Tuesday, April 12, 2011

Celebrating the Record Store

The 4th Annual Record Store Day occurs on Saturday April 16. In an era of dwindling outlets to purchase music, it's important to celebrate and patronize those independent record stores that have been so near and dear to many. Here's a paragraph from the website that aptly describes the festivities

"This is the one day that all of the independently owned record stores come together with artists to celebrate the art of music. Special vinyl and CD releases and various promotional products are made exclusively for the day and hundreds of artists in the United States and in various countries across the globe make special appearances and performances. Festivities include performances, cook-outs, body painting, meet & greets with artists, parades, djs spinning records and on and on. Metallica officially kicked off Record Store Day at Rasputin Music in San Francisco on April 19, 2008 and Record Store Day is now celebrated the third Saturday every April. "

To many music geeks(I consider myself a proud member of this club), the record store was a place to talk music, learn about music, berate those with bad taste and be berated by the ultimate taste makers. The movie High Fidelity (starring a young John Cusack and a younger Jack Black) captured this experience perfectly.

The conversations, friendships and music that occurred in many local record stores had a big influence on my youth. I remember spending many a Saturday at the Harbor Mall in Fall River combing the bins of Paperback Booksmith. I started this strange habit at the ripe age of 11. My mother would go to Bradlees and leave me at the store knowing it would keep me occupied for a couple of hours. It was around this time, I met the manger of the store Clem Brown, Thirty five years later, he serves on the Board of Directors of the Narrows. Another employee of Paperback, Herb Tracey is a great friend and volunteers at the Narrows. I can still remember the day, I waited in line a couple of hours to buy the new Rolling Stones record Black and Blue. The sheer excitement of holding it and rushing home to put it on the turntable and reading every inch of the liner notes.

Another great Fall River record store was AC Records and Comics located on Pleasant St. It was run by a guy named Dennis(can't think of his last name). We called him Pacino, as he was a dead ringer for Pacino in Serpico. I met alot of great people there who really knew music, no more so than Pacino who turned me onto Muddy Waters, The Band and the beginnings of Punk Rock. This place was pretty wild, adult beverages and girls also filtered into the mix. I still see Dennis at Narrows shows as well as some of the other hanger ons.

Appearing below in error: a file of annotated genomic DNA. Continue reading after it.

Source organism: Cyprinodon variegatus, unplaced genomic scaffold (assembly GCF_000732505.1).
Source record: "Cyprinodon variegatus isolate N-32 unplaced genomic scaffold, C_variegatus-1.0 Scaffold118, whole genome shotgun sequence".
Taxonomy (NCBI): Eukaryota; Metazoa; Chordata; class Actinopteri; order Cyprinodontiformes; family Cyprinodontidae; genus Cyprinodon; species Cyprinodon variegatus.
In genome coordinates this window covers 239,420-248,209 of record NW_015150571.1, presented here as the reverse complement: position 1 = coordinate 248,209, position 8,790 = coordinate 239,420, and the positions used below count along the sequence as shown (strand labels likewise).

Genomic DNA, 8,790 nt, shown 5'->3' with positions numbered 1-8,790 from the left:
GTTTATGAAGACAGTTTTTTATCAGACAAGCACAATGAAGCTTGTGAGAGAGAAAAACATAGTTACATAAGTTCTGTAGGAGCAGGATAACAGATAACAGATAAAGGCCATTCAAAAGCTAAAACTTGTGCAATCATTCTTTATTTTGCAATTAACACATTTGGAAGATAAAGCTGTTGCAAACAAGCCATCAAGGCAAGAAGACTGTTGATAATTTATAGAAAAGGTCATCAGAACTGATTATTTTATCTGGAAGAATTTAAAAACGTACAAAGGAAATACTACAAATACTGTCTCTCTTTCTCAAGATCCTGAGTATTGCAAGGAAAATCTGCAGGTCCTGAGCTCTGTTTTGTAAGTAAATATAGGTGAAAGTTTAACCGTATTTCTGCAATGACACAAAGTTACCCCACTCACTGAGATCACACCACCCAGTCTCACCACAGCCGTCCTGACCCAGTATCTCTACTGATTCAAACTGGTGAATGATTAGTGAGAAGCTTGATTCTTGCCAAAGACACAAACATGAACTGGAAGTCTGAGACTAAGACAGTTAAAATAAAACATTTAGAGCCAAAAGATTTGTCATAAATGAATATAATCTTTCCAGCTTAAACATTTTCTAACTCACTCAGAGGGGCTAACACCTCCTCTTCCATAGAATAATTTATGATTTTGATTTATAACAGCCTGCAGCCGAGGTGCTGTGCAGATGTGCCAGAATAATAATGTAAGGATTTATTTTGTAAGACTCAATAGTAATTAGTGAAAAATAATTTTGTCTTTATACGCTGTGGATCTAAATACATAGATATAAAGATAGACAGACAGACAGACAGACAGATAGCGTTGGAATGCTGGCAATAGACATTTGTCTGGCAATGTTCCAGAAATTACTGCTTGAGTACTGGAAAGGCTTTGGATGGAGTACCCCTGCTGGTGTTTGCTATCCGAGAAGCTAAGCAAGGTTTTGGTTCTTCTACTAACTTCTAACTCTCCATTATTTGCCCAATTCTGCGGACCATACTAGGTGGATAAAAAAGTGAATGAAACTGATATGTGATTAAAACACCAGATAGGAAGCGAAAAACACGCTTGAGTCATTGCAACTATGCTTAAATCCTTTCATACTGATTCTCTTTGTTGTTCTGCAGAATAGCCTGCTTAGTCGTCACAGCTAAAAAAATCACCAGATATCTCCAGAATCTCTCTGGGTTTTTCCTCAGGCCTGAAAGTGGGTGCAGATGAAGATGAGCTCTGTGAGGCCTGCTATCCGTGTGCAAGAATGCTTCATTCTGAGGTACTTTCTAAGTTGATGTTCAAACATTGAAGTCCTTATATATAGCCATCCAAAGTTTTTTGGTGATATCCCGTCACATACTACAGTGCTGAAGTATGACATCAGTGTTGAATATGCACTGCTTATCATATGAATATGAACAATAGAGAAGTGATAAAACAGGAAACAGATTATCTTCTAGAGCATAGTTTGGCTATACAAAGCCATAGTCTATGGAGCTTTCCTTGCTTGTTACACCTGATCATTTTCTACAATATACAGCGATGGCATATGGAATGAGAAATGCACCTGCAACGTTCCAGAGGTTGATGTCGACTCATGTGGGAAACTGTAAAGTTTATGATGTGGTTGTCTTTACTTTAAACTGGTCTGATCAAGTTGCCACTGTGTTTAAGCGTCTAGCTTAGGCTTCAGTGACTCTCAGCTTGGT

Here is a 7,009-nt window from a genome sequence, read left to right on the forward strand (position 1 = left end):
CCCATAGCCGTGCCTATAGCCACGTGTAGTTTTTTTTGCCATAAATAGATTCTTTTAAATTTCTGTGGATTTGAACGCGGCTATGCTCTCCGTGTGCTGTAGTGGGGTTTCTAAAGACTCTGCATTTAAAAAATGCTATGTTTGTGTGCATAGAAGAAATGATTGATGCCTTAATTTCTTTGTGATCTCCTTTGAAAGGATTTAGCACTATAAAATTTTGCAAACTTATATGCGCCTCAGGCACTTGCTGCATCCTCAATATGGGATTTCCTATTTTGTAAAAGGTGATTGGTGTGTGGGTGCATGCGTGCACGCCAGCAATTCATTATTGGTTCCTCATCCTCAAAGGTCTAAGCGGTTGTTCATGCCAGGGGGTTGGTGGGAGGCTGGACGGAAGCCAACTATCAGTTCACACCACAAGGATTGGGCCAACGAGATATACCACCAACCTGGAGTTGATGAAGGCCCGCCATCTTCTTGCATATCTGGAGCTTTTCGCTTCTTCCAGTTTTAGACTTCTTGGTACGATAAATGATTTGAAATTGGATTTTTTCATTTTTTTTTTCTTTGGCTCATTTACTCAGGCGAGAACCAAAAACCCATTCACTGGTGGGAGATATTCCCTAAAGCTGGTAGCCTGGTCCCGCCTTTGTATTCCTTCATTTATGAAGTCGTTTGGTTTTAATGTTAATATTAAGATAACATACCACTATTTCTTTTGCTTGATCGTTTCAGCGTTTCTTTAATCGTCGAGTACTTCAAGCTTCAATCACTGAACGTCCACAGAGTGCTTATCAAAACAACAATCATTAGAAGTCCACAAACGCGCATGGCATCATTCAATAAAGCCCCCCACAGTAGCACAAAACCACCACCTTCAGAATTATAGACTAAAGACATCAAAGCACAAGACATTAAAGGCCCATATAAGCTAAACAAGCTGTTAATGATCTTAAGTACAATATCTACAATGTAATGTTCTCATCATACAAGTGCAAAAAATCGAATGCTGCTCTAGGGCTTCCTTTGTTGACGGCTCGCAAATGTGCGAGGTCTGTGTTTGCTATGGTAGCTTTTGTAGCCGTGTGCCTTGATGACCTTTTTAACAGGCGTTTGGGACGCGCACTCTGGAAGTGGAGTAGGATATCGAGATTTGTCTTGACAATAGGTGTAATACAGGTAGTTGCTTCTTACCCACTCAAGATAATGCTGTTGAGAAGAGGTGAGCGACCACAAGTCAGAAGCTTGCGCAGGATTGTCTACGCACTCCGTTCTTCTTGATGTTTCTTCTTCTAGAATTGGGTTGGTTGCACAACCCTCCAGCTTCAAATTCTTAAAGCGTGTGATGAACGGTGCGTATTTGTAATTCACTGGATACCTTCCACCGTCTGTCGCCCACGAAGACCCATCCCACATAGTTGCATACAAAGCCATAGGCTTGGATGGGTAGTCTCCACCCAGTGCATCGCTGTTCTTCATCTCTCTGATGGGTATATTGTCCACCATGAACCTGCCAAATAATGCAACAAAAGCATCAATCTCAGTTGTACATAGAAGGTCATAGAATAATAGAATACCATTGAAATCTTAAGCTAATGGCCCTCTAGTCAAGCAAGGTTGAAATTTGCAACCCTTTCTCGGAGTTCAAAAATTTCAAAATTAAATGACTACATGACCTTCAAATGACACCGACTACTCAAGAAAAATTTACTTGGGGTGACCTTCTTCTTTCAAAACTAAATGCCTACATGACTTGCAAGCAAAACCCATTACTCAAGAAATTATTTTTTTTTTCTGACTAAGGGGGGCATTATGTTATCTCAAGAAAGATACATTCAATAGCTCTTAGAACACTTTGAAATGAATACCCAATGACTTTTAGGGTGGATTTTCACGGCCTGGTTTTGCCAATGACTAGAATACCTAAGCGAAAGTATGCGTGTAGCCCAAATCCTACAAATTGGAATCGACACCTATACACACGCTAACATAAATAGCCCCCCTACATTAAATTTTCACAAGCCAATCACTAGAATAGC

Once I got my license, it opened up new opportunities. The early 80's was my punk rock faze and their was no better punk rock record store than Thayer St. Records in Providence(later home to In Your Ear records). The guy who ran this was an imposing character with many piercings and a German Shepard by his side decked out in a spiked collar. Entering this place was whole new world to me, the Sex Pistols, Clash, Buzzcocks etc.

The next pilgrimage was Newbury Comics on Newbury St. in Boston. This was the original store. (Newbury Comics is a participant in Record Store Day). The lovely Aimee Mann worked the counter. This was when she was in the group Young Snakes. This was the big time with experts in all genres and a bevy of Boston rockers handing out opinion's and dissing the whole LA punk scene

Today, Newbury Comics is one of the last bastions to purchase music. Another great local store is In Your Ear in Warren. Chris Zingg runs the place and is a real expert in all things recorded. They are also participating in Record Store Day. Here is the link to the Record Store Day http://www.recordstoreday.com/Home So I call on all my audiophile friends to go out and celebrate Record Store Day, make a few purchases and support what has been such an important part of our lives


  1. Sunset Records on Route 6, North Dartmouth, MA was the first used record store that I latched onto. I can picture the store’s layout, owner, and adjoining stereo store. Google tells me there is Sunset Records in Somerset, MA. I wonder if it is the same outfit?

    Another interesting place was on Mineral Spring Avenue in North Providence, I don’t recall its name, but we referred to it as the “Mafia Store” given it’s location and unconventional way sales were rounded off and the fact that no sales tax was collected. This place was more of a discount record store rather than used records store. Low prices and album covers marred by cut or drilled corners was this place’s trademark.

    The pursuit of recorded music has changed. The listening experience has changed. Storage has changed. I now manage hard disk space and .mp3 files. However, my philosophy has not changed. I find music I like and I listen to it over and over and over again.

  2. Absolutely fascinating stuff about Paperback Booksmith at the "famed Harbour Mall. I was the actual owner of the Franchise there. My name is Gerald Ryack. Clem managed my record department.I opened it in 1971 and closed it in 1988. I am now in Wisconsin after several job transformations over the years. I like to say that the store was on the cutting edge of bankruptcy as it hardly made any money although I enjoyed almost every minute of it. Clem and I would argue about what category to put Elvis in, rock n roll or "easy listening." :) Clem and I still exchange Christmas cards after all these years. When back in New England a couple of years ago, I decided to again visit Harbour Mall and I can see why I never succeeded there. I still have my turntable and records and many cutouts (records with the corner snipped off so they couldn't be returned to the companies). Thanks for appearing on the web...a true trip down memory lane.